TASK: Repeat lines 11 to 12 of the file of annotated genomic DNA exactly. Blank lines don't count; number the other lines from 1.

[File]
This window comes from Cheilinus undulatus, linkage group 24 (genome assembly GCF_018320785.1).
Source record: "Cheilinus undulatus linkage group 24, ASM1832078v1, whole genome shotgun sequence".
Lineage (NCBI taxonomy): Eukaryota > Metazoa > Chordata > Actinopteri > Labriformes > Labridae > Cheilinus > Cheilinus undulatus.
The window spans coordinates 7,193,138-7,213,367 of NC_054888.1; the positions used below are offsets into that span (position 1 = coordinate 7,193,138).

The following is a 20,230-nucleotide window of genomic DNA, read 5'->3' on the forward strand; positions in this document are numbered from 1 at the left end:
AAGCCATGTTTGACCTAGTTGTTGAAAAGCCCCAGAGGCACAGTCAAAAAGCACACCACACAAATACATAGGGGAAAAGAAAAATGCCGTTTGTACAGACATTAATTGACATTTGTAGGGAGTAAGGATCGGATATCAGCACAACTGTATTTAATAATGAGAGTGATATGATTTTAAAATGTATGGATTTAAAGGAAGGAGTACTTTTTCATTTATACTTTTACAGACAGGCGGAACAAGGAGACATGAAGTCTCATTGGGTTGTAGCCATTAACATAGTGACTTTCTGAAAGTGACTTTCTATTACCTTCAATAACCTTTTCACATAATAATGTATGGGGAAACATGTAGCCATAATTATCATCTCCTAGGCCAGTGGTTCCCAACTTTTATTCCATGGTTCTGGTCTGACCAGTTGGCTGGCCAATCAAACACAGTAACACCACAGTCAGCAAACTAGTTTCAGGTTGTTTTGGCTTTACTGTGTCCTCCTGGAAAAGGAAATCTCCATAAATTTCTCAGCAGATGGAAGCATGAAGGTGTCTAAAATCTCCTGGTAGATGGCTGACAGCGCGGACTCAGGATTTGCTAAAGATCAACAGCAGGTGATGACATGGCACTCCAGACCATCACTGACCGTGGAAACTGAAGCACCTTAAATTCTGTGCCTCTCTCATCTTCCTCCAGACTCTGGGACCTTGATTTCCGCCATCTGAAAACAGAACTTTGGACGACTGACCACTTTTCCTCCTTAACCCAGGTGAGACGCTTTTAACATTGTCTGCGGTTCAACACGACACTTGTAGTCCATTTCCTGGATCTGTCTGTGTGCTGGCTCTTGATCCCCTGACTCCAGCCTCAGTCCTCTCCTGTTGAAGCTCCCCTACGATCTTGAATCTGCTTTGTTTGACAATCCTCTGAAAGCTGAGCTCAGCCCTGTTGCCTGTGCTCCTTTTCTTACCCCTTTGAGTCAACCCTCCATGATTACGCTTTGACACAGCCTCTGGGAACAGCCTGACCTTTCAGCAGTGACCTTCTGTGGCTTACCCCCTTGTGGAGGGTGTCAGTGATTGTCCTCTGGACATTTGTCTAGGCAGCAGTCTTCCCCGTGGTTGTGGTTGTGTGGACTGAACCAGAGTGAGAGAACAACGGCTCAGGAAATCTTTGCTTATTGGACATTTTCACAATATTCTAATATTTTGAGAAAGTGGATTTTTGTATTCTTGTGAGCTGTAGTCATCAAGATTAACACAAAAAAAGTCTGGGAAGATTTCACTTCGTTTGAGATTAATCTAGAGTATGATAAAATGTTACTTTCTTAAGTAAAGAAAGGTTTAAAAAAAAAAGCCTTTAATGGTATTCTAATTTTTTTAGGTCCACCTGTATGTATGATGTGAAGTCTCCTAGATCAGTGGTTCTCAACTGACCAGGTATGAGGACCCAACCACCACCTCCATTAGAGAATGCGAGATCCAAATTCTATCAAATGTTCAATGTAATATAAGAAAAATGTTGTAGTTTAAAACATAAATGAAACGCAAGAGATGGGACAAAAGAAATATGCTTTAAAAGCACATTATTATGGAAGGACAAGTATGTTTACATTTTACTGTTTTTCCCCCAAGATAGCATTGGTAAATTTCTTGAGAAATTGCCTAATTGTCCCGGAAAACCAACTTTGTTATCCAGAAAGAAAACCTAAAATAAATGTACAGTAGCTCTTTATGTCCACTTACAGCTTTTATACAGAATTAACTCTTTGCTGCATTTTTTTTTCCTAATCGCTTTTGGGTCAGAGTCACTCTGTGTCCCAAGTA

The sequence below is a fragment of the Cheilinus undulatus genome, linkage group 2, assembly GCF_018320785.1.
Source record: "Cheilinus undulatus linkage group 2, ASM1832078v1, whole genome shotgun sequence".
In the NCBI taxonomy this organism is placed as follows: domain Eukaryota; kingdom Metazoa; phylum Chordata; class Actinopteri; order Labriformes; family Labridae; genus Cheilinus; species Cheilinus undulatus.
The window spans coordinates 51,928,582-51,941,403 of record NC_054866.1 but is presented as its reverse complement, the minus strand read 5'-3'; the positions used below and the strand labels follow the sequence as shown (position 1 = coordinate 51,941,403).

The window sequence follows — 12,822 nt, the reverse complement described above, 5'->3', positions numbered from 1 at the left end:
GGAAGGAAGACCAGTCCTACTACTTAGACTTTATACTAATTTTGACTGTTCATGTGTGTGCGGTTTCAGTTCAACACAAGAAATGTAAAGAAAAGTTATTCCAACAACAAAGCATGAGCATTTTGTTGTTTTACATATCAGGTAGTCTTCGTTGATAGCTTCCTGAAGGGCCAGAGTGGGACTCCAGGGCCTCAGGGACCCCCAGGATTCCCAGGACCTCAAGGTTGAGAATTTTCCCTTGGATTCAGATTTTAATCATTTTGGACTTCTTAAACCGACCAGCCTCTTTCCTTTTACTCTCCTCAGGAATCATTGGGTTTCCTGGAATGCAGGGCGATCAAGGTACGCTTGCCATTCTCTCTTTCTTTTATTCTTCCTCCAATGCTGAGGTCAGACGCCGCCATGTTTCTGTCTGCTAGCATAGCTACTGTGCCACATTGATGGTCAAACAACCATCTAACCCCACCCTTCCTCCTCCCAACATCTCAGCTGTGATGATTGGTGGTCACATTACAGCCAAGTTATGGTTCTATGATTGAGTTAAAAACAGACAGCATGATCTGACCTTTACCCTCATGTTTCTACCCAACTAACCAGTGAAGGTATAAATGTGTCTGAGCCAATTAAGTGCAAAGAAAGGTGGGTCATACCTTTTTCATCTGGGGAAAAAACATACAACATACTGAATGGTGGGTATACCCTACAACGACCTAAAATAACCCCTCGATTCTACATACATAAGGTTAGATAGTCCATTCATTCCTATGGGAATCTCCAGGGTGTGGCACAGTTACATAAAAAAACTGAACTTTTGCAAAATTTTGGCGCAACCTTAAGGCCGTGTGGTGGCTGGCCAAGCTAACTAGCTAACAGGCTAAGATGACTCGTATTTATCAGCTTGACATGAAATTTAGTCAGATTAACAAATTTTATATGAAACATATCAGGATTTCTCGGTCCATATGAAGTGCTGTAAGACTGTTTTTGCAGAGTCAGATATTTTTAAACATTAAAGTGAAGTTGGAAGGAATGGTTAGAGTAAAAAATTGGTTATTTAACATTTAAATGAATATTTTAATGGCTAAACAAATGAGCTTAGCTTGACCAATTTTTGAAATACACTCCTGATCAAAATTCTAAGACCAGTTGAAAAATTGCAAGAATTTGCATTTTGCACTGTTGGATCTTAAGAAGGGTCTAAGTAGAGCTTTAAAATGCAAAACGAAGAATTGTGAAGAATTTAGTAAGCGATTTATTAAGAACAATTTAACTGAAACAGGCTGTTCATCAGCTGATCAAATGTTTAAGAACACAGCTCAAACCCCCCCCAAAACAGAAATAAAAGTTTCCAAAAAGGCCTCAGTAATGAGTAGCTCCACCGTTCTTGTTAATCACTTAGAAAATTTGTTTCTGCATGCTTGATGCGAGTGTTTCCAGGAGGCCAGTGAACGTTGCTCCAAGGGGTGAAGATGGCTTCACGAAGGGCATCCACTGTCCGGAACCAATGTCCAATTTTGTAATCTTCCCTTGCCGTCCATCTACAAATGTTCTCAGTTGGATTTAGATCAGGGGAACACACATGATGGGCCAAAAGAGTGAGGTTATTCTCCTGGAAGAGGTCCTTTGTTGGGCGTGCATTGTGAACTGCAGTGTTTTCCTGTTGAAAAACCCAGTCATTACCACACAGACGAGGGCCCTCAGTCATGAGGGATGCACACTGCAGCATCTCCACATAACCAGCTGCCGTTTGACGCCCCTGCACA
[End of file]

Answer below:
The window sequence follows — 12,822 nt, the reverse complement described above, 5'->3', positions numbered from 1 at the left end:
GGAAGGAAGACCAGTCCTACTACTTAGACTTTATACTAATTTTGACTGTTCATGTGTGTGCGGTTTCAGTTCAACACAAGAAATGTAAAGAAAAGTTATTCCAACAACAAAGCATGAGCATTTTGTTGTTTTACATATCAGGTAGTCTTCGTTGATAGCTTCCTGAAGGGCCAGAGTGGGACTCCAGGGCCTCAGGGACCCCCAGGATTCCCAGGACCTCAAGGTTGAGAATTTTCCCTTGGATTCAGATTTTAATCATTTTGGACTTCTTAAACCGACCAGCCTCTTTCCTTTTACTCTCCTCAGGAATCATTGGGTTTCCTGGAATGCAGGGCGATCAAGGTACGCTTGCCATTCTCTCTTTCTTTTATTCTTCCTCCAATGCTGAGGTCAGACGCCGCCATGTTTCTGTCTGCTAGCATAGCTACTGTGCCACATTGATGGTCAAACAACCATCTAACCCCACCCTTCCTCCTCCCAACATCTCAGCTGTGATGATTGGTGGTCACATTACAGCCAAGTTATGGTTCTATGATTGAGTTAAAAACAGACAGCATGATCTGACCTTTACCCTCATGTTTCTACCCAACTAACCAGTGAAGGTATAAATGTGTCTGAGCCAATTAAGTGCAAAGAAAGGTGGGTCATACCTTTTTCATCTGGGGAAAAAACATACAACATACTGAATGGTGGGTATACCCTACAACGACCTAAAATAACCCCTCGATTCTACATACATAAGGTTAGATAGTCCATTCATTCCTATGGGAATCTCCAGGGTGTGGCACAGTTACATAAAAAAACTGAACTTTTGCAAAATTTTGGCGCAACCTTAAGGCCGTGTGGTGGCTGGCCAAGCTAACTAGCTAACAGGCTAAGATGACTCGTATTTATCAGCTTGACATGAAATTTAGTCAGATTAACAAATTTTATATGAAACATATCAGGATTTCTCGGTCCATATGAAGTGCTGTAAGACTGTTTTTGCAGAGTCAGATATTTTTAAACATTAAAGTGAAGTTGGAAGGAATGGTTAGAGTAAAAAATTGGTTATTTAACATTTAAATGAATATTTTAATGGCTAAACAAATGAGCTTAGCTTGACCAATTTTTGAAATACACTCCTGATCAAAATTCTAAGACCAGTTGAAAAATTGCAAGAATTTGCATTTTGCACTGTTGGATCTTAAGAAGGGTCTAAGTAGAGCTTTAAAATGCAAAACGAAGAATTGTGAAGAATTTAGTAAGCGATTTATTAAGAACAATTTAACTGAAACAGGCTGTTCATCAGCTGATCAAATGTTTAAGAACACAGCTCAAACCCCCCCCAAAACAGAAATAAAAGTTTCCAAAAAGGCCTCAGTAATGAGTAGCTCCACCGTTCTTGTTAATCACTTAGAAAATTTGTTTCTGCATGCTTGATGCGAGTGTTTCCAGGAGGCCAGTGAACGTTGCTCCAAGGGGTGAAGATGGCTTCACGAAGGGCATCCACTGTCCGGAACCAATGTCCAATTTTGTAATCTTCCCTTGCCGTCCATCTACAAATGTTCTCAGTTGGATTTAGATCAGGGGAACACACATGATGGGCCAAAAGAGTGAGGTTATTCTCCTGGAAGAGGTCCTTTGTTGGGCGTGCATTGTGAACTGCAGTGTTTTCCTGTTGAAAAACCCAGTCATTACCACACAGACGAGGGCCCTCAGTCATGAGGGATGCACACTGCAGCATCTCCACATAACCAGCTGCCGTTTGACGCCCCTGCACA